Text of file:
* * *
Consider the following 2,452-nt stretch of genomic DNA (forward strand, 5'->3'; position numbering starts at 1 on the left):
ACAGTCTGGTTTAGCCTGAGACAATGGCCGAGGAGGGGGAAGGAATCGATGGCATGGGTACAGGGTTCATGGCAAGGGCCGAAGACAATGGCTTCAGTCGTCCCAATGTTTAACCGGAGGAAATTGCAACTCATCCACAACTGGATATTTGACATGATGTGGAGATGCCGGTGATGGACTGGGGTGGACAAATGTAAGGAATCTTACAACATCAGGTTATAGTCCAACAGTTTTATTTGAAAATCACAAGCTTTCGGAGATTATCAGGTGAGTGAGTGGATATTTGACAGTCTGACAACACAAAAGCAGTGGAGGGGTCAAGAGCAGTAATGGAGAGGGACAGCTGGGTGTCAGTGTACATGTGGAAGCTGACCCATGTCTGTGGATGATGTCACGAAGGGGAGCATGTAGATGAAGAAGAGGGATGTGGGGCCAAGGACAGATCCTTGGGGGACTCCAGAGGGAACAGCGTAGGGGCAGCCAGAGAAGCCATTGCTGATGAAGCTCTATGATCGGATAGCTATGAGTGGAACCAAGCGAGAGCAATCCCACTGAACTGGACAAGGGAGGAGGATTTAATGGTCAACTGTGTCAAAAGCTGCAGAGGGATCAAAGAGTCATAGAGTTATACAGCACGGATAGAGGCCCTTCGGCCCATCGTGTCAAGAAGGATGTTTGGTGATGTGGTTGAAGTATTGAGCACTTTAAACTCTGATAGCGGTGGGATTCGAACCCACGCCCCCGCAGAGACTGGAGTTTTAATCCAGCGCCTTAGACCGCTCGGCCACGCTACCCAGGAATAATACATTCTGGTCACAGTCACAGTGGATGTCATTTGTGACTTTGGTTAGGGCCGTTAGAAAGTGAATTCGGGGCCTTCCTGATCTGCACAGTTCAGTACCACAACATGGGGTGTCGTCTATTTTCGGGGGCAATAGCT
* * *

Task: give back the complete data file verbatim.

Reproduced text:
Consider the following 2,452-nt stretch of genomic DNA (forward strand, 5'->3'; position numbering starts at 1 on the left):
ACAGTCTGGTTTAGCCTGAGACAATGGCCGAGGAGGGGGAAGGAATCGATGGCATGGGTACAGGGTTCATGGCAAGGGCCGAAGACAATGGCTTCAGTCGTCCCAATGTTTAACCGGAGGAAATTGCAACTCATCCACAACTGGATATTTGACATGATGTGGAGATGCCGGTGATGGACTGGGGTGGACAAATGTAAGGAATCTTACAACATCAGGTTATAGTCCAACAGTTTTATTTGAAAATCACAAGCTTTCGGAGATTATCAGGTGAGTGAGTGGATATTTGACAGTCTGACAACACAAAAGCAGTGGAGGGGTCAAGAGCAGTAATGGAGAGGGACAGCTGGGTGTCAGTGTACATGTGGAAGCTGACCCATGTCTGTGGATGATGTCACGAAGGGGAGCATGTAGATGAAGAAGAGGGATGTGGGGCCAAGGACAGATCCTTGGGGGACTCCAGAGGGAACAGCGTAGGGGCAGCCAGAGAAGCCATTGCTGATGAAGCTCTATGATCGGATAGCTATGAGTGGAACCAAGCGAGAGCAATCCCACTGAACTGGACAAGGGAGGAGGATTTAATGGTCAACTGTGTCAAAAGCTGCAGAGGGATCAAAGAGTCATAGAGTTATACAGCACGGATAGAGGCCCTTCGGCCCATCGTGTCAAGAAGGATGTTTGGTGATGTGGTTGAAGTATTGAGCACTTTAAACTCTGATAGCGGTGGGATTCGAACCCACGCCCCCGCAGAGACTGGAGTTTTAATCCAGCGCCTTAGACCGCTCGGCCACGCTACCCAGGAATAATACATTCTGGTCACAGTCACAGTGGATGTCATTTGTGACTTTGGTTAGGGCCGTTAGAAAGTGAATTCGGGGCCTTCCTGATCTGCACAGTTCAGTACCACAACATGGGGTGTCGTCTATTTTCGGGGGCAATAGCT